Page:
Your emotions may be getting in the way of building wealth.
In a study published in the Journal of Financial Planning, individuals who leveraged a behavior-modified approach that removed emotion from their investing saw upwards of 23% higher returns over the course of 10 years.
So today we will be exploring 10 behavioral finance concepts to better understand how we can limit our emotion’s role in our investment decisions.
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What is Behavioral Finance?
In order to understand what Behavioral Finance is, we first need to understand Traditional Finance Theory.
Traditional Finance Theory is comprised of three core assumptions:
- Individuals have complete self control
- Individuals understand all available data prior to making decisions
- Individuals are always consistent in their decision making
In a nutshell, Traditional Finance Theory states that individuals consistently make rational decisions solely based on the objective facts that are available.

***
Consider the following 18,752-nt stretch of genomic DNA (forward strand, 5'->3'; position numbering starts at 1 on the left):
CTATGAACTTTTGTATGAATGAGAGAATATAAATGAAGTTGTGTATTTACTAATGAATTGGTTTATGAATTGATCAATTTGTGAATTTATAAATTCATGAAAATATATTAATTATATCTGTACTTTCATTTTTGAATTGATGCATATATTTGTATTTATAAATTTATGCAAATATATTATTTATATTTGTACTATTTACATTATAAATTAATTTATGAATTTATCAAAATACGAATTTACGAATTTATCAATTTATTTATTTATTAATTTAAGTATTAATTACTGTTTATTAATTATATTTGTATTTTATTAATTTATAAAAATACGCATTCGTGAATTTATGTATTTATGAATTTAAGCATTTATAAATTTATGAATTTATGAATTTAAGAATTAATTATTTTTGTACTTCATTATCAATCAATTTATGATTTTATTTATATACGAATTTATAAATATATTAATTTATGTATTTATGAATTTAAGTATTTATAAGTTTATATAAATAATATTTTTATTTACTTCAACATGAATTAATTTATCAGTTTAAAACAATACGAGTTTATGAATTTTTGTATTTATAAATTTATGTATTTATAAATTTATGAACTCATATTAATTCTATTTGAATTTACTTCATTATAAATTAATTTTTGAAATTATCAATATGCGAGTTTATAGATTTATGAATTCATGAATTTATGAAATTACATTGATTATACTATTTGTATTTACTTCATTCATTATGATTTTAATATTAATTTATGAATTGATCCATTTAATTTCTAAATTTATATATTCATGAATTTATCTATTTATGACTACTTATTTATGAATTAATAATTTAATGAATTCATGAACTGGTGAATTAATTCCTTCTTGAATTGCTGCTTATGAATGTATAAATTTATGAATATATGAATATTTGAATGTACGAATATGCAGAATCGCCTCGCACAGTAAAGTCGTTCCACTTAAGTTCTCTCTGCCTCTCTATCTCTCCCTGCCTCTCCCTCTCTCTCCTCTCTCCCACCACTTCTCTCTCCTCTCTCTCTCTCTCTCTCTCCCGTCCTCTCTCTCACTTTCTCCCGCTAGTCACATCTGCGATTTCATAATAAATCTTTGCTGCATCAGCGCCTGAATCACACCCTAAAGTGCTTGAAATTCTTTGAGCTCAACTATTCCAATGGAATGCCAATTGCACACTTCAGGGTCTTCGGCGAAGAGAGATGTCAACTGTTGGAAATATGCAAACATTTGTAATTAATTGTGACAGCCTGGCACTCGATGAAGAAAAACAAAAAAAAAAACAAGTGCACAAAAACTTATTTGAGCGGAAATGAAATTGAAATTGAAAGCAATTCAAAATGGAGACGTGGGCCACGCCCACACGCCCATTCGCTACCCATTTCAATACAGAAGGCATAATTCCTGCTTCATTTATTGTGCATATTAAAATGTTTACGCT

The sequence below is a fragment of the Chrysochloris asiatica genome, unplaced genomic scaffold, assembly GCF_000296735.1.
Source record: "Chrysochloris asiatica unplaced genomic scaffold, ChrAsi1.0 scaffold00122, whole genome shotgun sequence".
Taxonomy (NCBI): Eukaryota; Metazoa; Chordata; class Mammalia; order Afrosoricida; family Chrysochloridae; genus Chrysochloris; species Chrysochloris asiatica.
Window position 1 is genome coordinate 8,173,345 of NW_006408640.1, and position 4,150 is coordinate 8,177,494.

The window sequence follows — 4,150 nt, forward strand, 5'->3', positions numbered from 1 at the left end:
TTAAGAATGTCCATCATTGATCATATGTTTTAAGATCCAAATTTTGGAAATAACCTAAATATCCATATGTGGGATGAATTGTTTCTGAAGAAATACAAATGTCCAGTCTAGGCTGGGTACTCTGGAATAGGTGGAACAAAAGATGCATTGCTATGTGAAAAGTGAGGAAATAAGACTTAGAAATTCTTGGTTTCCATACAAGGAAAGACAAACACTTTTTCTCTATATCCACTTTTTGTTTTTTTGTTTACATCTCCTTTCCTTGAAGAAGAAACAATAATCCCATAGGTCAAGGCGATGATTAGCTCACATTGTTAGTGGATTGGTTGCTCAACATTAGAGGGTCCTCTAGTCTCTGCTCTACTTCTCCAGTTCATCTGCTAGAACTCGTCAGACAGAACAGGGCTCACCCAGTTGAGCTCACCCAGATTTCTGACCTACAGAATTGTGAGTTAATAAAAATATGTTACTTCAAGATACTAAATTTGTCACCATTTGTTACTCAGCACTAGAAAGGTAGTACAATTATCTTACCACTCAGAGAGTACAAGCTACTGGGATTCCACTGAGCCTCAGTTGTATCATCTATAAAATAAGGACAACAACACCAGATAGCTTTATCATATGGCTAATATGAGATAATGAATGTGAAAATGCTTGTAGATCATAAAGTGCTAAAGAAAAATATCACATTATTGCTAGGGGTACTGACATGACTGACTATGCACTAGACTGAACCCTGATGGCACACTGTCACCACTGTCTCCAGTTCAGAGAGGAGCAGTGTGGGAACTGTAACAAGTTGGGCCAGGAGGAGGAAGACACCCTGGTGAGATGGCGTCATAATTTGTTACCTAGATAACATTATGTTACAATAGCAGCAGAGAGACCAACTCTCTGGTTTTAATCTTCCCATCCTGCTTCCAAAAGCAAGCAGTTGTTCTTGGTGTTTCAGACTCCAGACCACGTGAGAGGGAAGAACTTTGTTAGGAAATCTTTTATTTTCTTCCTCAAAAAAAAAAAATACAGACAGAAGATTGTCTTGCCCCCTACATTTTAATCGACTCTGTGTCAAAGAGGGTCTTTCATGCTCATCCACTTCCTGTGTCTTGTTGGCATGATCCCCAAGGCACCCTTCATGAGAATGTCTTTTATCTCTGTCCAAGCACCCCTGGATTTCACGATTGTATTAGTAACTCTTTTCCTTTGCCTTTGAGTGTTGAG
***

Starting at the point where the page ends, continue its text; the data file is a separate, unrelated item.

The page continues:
However, humans are not always rational. In reality:
- We don’t have always self control
- We don’t always have time to understand all the data prior to making a decision
- We are not always consistent with our decisions.
As a result, Behavioral Finance diverges from Traditional Finance Theory by emphasizing the role that psychology plays in individual behavior.
Therefore, Behavioral Finance is the concept that we are vulnerable to making sub-optimal decisions due to a variety of psychological influences that introduce emotion into our decision-making.
In other words, we are capable of making irrational financial decisions 🙂
Why is Behavioral Finance Important?
As we saw earlier, our emotions can have a substantial impact on our ability to build wealth.
By understanding the different psychological responses to our emotions, we can attempt to limit this emotional influence on our financial decision-making.
So let’s now explore 10 behavioral finance concepts that can impact our finances.
10 Behavioral Finance Concepts with Examples
Loss Aversion is the idea that there is a greater emotional impact associated with losses versus gains.
Said another way, when given the choice, individuals will prefer avoiding losses vs realizing gains.